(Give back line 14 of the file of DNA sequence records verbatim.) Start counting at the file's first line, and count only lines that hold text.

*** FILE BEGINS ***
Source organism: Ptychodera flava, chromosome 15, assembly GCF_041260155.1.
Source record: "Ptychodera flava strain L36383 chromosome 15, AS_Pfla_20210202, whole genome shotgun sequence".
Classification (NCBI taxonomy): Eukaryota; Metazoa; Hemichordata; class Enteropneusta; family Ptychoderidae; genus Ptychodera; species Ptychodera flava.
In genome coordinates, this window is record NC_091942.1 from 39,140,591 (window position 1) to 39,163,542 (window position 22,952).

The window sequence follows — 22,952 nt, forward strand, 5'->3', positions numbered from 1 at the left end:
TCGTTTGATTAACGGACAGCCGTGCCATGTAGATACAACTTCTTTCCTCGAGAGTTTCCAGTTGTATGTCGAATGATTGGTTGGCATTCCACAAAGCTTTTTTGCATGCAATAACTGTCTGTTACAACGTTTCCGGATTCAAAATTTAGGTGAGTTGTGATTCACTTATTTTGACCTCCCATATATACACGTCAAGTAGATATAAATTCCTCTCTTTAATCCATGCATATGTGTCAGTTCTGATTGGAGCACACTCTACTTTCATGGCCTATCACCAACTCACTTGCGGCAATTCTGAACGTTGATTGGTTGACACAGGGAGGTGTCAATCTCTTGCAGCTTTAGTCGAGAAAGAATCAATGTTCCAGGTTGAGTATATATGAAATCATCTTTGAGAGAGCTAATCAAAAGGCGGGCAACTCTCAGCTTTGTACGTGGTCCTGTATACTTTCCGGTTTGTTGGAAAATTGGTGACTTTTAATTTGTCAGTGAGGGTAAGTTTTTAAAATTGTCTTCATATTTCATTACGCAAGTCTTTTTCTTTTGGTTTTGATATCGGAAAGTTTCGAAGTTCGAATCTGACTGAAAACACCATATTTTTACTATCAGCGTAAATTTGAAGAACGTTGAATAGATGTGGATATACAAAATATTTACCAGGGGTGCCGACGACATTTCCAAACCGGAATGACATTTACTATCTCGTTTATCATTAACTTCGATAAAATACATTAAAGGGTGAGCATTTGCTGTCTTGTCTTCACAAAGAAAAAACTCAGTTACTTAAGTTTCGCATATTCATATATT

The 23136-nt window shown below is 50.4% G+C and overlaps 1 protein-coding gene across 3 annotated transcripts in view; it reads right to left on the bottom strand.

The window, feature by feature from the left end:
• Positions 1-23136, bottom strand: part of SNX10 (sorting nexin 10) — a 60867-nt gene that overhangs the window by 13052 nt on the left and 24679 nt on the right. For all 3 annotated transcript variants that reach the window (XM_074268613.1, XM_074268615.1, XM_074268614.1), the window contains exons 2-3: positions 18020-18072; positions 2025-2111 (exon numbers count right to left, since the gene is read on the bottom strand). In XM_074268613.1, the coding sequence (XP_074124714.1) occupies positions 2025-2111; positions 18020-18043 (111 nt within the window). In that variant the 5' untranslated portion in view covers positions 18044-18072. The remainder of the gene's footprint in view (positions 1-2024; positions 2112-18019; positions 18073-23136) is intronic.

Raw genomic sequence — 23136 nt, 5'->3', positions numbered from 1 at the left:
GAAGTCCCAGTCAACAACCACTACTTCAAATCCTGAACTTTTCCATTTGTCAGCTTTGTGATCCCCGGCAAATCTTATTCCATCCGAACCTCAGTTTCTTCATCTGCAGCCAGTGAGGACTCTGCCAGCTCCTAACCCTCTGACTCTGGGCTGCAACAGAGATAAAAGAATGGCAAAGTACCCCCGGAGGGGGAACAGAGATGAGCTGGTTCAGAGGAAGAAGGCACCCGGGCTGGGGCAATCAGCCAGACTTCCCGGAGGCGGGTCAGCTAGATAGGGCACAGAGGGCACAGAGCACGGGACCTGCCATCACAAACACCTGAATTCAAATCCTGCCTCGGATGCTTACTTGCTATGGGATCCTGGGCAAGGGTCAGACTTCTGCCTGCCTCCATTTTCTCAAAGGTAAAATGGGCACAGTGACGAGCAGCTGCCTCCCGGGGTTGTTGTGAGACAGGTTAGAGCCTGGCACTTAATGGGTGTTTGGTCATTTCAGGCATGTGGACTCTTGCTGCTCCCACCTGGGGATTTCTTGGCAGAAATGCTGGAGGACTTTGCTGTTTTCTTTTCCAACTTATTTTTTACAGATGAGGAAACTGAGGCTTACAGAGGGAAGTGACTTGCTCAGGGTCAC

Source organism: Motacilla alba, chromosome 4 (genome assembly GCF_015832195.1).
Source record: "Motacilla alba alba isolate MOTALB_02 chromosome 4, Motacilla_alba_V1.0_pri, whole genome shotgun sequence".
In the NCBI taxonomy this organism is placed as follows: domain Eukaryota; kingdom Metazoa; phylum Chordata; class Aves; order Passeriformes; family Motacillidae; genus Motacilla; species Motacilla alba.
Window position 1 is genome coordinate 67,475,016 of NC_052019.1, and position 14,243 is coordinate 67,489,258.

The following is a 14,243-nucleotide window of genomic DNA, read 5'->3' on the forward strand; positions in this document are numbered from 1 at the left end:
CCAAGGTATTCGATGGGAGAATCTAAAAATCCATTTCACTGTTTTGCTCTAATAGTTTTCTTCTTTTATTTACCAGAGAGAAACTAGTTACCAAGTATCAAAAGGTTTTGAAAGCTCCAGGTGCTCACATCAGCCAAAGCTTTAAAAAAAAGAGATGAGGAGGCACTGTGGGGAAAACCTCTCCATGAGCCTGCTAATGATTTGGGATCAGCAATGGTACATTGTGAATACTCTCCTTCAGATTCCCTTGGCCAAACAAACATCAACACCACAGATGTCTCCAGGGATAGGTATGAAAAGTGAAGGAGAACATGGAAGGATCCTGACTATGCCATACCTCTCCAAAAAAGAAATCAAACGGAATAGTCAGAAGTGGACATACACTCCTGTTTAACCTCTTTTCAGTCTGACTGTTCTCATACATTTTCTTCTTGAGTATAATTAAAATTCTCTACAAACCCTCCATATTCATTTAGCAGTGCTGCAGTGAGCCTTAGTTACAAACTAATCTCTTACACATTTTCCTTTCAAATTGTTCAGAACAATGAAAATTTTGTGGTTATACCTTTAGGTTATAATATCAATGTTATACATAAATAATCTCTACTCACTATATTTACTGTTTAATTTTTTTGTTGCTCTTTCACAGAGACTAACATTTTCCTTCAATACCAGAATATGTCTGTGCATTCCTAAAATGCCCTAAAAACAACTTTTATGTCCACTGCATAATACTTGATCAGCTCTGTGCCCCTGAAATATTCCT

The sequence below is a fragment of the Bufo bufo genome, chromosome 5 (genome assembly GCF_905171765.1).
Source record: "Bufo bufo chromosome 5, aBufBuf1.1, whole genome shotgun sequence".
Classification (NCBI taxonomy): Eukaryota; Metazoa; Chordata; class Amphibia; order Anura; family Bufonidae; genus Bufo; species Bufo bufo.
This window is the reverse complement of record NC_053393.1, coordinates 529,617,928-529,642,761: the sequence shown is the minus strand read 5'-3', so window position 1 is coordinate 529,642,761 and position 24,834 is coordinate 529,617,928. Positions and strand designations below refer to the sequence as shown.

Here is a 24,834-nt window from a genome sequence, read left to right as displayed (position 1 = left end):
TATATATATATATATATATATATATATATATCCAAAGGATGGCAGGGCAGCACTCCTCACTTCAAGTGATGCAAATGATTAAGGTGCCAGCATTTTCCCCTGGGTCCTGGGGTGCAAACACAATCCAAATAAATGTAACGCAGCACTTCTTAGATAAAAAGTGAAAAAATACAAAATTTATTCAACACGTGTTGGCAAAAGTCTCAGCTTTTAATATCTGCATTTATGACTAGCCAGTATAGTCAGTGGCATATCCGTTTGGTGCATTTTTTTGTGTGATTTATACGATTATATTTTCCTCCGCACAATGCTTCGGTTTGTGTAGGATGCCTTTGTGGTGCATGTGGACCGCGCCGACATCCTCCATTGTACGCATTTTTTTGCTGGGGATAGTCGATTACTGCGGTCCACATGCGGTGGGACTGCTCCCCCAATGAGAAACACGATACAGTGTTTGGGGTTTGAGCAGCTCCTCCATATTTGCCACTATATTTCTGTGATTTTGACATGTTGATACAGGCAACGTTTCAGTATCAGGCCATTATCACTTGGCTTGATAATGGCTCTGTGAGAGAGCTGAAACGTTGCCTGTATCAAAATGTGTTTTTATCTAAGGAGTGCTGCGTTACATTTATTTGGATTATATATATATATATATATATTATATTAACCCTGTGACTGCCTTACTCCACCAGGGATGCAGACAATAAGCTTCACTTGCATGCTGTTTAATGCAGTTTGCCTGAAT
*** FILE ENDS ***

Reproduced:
In the NCBI taxonomy this organism is placed as follows: domain Eukaryota; kingdom Metazoa; phylum Chordata; class Aves; order Passeriformes; family Motacillidae; genus Motacilla; species Motacilla alba.